Gender-Bending in Cyberspace

From Glen to Glenda and back again . . . is it possible?

| September/October 1998

Gender Section:

The Gender Blur
Where does biology end and society take over?

Drag Net
From glen to glenda and back it possible?

Indefinable Heroes
The ancient art of gender-bending

This time the revolution will be absolutely fabulous!

Excerpt: The GLAM Manifesto

PoMosexual Pioneer
What good is theory when you're not getting laid?

Gender Aptitude Test
Just WHO do you think you are?

Nowhere on earth is gender as fluid as it is in cyberspace. In the world of MUDs, or multiuser domains, players role-play and imagine, manipulating fantasy-based characters unbound by traditional gender hierarchies. In this complex, multilayered online universe, impersonation is the norm; players often pretend to be another gender or even invent new ones.

When I first logged on to a MUD, I named and described a character but forgot to give it a gender. I was struggling with the technical aspects of the MUD universe—the difference between various commands such as "saying" and "emoting," "paging" and "whispering"—and gender was the last thing on my mind. This rapidly changed when a male-presenting character named Jiffy asked me if I were "really an it." I experienced an unpleasurable sense of disorientation that immediately gave way to an unfamiliar sense of freedom.

When Jiffy's question appeared on my screen, I was standing in a room of LambdaMOO—one of the first very popular MUDs—filled with characters engaged in sexual banter, Animal House–style. The innuendos, double entendres, and leering invitations were scrolling by at a fast clip; I felt awkward, as if I were at a party I'd been invited to by mistake. It reminded me of kissing games in junior high, where it was both awful to be chosen and awful not to be chosen. Now, on the MUD, I had a new option: Playing a male might allow me to feel less out of place. People would expect me to make the first move, and I could choose not to. I could "lurk," stand on the sidelines and observe the action. Boys, after all, were not considered prudes if they were too cool to play kissing games. They were not categorized as wallflowers if they held back and didn't ask girls to dance. They could simply be shy in a manly way, cool, above it all.

Two days later I was back in the MUD. After I typed the command that joined me, in Boston, to the computer in California where the MUD resided, I discovered I'd lost my password. This meant I couldn't play my own character but had to log on as a guest. As such, I was assigned a color: magenta. As "Magenta_guest," I was again without gender. While I struggled with basic commands, other players were typing messages for all to see: "Magenta_guest gazes hot and enraptured at the approach of Fire_Eater." Again I was tempted to hide from the frat-party atmosphere by passing as a man.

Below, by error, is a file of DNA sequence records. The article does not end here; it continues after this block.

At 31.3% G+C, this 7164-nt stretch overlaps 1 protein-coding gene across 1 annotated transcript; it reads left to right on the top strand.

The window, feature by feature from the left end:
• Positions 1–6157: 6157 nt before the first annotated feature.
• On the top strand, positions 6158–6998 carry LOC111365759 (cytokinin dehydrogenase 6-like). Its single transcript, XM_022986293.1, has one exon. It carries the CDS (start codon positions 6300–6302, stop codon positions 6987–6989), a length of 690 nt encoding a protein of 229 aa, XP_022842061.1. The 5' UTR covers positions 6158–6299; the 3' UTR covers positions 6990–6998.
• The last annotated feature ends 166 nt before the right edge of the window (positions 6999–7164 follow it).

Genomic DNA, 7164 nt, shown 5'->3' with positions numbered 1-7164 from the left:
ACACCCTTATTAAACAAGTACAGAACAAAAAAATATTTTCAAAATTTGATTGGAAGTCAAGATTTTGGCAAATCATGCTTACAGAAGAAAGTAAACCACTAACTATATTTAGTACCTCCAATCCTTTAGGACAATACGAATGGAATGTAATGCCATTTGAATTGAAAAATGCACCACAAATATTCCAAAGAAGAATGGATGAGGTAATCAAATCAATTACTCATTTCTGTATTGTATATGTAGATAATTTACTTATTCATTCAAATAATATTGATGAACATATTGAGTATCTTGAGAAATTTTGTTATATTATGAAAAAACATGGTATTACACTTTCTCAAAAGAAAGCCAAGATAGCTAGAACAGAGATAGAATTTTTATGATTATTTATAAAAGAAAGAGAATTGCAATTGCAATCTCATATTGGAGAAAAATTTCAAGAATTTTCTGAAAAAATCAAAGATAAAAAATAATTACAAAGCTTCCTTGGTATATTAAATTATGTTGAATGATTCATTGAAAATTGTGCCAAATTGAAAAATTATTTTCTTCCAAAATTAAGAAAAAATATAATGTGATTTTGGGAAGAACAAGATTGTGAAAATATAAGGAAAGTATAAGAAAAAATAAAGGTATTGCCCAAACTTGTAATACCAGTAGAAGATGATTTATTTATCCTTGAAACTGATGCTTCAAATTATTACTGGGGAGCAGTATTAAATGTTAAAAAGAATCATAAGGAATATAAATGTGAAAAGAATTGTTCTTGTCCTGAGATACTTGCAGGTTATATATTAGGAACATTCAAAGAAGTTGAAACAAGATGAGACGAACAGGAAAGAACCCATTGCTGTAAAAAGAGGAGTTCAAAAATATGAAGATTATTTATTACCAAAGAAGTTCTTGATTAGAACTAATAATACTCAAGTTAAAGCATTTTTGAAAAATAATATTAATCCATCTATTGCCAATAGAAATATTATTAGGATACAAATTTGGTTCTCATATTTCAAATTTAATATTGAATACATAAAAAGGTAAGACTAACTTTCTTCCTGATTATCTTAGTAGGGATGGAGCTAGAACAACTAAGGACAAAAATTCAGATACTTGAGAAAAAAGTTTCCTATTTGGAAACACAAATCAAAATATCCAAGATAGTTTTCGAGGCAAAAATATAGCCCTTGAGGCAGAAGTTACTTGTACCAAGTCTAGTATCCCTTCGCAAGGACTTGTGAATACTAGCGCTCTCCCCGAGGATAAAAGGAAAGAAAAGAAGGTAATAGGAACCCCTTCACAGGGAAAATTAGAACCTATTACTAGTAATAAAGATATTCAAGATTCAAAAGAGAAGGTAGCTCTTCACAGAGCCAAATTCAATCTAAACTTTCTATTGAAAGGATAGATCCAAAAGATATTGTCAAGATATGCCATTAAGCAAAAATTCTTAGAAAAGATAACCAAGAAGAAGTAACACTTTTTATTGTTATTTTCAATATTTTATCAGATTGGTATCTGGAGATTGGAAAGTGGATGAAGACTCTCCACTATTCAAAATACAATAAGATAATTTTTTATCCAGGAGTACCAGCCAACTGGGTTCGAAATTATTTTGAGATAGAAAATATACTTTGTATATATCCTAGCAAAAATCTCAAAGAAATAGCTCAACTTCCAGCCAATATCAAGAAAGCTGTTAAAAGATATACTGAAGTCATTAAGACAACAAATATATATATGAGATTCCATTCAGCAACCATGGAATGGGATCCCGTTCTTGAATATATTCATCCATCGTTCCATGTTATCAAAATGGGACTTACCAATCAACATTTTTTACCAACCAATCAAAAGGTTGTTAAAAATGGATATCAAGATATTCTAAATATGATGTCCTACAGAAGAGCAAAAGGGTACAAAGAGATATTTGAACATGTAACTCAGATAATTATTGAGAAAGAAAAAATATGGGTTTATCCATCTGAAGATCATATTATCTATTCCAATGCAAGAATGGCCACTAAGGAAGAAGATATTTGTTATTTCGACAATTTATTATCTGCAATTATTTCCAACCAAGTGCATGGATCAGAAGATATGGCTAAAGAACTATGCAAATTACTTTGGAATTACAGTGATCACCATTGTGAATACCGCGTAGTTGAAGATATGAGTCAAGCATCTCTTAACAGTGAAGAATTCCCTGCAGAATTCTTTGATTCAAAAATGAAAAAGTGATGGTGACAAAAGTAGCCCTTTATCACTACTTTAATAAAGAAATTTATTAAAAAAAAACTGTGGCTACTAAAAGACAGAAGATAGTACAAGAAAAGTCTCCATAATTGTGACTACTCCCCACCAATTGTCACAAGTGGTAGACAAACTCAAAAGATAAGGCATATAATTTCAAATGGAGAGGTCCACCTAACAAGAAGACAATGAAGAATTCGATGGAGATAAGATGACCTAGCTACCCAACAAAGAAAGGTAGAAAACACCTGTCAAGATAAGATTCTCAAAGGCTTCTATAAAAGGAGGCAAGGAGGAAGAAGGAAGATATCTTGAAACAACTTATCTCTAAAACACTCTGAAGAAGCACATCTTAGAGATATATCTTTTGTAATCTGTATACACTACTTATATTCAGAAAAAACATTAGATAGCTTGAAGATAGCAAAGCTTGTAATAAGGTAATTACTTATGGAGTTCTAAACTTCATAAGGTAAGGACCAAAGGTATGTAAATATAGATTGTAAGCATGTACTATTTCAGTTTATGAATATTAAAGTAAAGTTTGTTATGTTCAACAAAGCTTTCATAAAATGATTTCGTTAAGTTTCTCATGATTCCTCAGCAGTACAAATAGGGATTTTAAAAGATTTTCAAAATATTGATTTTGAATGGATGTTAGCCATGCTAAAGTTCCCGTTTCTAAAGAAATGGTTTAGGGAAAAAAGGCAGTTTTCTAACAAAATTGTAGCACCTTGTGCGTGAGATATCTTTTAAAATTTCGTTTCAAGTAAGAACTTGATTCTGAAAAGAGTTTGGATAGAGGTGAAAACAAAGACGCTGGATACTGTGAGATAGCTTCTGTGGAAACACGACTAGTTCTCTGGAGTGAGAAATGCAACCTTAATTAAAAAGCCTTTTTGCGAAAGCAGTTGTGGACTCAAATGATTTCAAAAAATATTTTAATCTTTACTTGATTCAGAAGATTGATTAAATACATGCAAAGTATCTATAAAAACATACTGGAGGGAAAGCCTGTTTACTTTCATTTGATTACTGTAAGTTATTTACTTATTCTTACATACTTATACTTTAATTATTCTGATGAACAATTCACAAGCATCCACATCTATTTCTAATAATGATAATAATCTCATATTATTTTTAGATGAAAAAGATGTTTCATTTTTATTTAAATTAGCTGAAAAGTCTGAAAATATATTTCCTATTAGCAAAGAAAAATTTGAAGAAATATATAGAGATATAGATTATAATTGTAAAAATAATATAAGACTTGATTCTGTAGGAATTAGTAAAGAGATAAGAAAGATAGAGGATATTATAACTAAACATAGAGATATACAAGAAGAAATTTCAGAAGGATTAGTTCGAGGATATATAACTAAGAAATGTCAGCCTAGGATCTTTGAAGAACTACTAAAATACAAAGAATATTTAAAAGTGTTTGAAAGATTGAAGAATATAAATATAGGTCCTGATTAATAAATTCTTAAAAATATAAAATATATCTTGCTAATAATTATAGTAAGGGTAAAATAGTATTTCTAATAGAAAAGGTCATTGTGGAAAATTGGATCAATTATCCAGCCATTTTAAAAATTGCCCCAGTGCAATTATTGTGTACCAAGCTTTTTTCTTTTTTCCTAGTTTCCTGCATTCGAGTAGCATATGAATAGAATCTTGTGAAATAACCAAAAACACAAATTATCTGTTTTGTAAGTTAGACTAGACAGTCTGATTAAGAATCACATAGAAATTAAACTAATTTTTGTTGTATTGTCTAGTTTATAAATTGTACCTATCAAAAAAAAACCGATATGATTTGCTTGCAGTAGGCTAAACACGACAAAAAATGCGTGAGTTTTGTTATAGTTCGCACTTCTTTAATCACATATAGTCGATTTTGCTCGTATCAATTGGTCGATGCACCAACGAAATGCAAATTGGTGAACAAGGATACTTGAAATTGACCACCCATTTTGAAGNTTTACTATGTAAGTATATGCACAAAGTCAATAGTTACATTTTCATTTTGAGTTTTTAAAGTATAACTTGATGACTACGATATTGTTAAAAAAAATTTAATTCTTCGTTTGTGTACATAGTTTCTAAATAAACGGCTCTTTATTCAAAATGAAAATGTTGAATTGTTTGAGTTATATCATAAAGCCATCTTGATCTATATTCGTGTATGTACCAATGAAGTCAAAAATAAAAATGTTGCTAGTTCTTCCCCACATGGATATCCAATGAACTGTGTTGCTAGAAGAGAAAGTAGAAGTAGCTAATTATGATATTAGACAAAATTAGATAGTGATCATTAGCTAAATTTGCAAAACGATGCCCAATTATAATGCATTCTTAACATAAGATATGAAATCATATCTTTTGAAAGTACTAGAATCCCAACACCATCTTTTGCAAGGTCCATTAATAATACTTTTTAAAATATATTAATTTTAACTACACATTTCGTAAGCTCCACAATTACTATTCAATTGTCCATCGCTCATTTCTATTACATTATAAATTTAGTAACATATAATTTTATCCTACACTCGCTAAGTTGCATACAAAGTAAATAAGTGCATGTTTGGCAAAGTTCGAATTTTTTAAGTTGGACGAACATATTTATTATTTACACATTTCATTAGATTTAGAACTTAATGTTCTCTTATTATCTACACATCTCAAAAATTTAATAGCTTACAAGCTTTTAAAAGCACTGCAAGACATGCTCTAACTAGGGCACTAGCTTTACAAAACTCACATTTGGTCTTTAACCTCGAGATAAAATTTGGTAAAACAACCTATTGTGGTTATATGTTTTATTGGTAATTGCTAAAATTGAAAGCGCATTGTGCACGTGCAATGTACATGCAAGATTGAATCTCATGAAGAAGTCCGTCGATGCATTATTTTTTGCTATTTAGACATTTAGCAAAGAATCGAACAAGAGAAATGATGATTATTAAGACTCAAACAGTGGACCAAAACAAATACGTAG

Much later, when I did play a male character, I finally experienced the permission to move freely that I had always imagined to be men's birthright. Not only was I approached less frequently, but I found it easier to respond to unwanted overtures with aplomb, saying something like, "That's flattering, Ribald_Temptress, but I'm otherwise engaged." My sense of freedom didn't involve just a different attitude about sexual advances—which now seemed less threatening. As a woman, I have a hard time deflecting a request for conversation by asserting my own agenda. As a MUD male, doing so (nicely) seemed natural; it never struck me as dismissive or rude. In this way, I was learning about the construction of gender—and learning about myself.

It was easy to see that virtual gender-swapping teaches the first lesson of gender studies: the difference between sex as biology and gender as a social construct. When a man goes online as a woman, he soon finds that maintaining this fiction is difficult. To pass as a woman for any length of time requires understanding just how gender inflects speech, manner, and the interpretation of experience. Women attempting to pass as men face the same kind of challenge. One says: "It is not so easy. You have to think about it, to make up a life, a job, a set of reactions." Pavel Curtis, the founder of LambdaMOO, has observed that when a female-presenting character is called something like FabulousHotBabe, there's usually a real-life man behind the mask. Another experienced MUDder shares this piece of folklore: "If a female-presenting character's description of her beauty goes on for more than two paragraphs, [the player behind the character] is sure to be an ugly woman."

rock chew
9/10/2008 10:49:28 AM